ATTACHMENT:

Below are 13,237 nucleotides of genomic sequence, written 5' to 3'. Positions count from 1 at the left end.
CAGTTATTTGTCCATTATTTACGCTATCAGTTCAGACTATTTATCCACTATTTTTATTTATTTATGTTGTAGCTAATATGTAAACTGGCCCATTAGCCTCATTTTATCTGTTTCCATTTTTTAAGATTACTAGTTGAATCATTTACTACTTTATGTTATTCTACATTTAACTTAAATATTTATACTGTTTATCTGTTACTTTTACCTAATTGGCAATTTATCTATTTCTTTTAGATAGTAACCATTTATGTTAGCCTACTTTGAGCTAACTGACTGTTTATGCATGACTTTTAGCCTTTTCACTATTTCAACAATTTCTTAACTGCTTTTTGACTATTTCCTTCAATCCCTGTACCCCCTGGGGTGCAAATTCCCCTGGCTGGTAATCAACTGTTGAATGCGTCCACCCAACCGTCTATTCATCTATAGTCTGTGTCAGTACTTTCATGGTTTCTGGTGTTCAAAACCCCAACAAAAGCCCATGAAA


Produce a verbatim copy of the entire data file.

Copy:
Below are 13,237 nucleotides of genomic sequence, written 5' to 3'. Positions count from 1 at the left end.
CAGTTATTTGTCCATTATTTACGCTATCAGTTCAGACTATTTATCCACTATTTTTATTTATTTATGTTGTAGCTAATATGTAAACTGGCCCATTAGCCTCATTTTATCTGTTTCCATTTTTTAAGATTACTAGTTGAATCATTTACTACTTTATGTTATTCTACATTTAACTTAAATATTTATACTGTTTATCTGTTACTTTTACCTAATTGGCAATTTATCTATTTCTTTTAGATAGTAACCATTTATGTTAGCCTACTTTGAGCTAACTGACTGTTTATGCATGACTTTTAGCCTTTTCACTATTTCAACAATTTCTTAACTGCTTTTTGACTATTTCCTTCAATCCCTGTACCCCCTGGGGTGCAAATTCCCCTGGCTGGTAATCAACTGTTGAATGCGTCCACCCAACCGTCTATTCATCTATAGTCTGTGTCAGTACTTTCATGGTTTCTGGTGTTCAAAACCCCAACAAAAGCCCATGAAA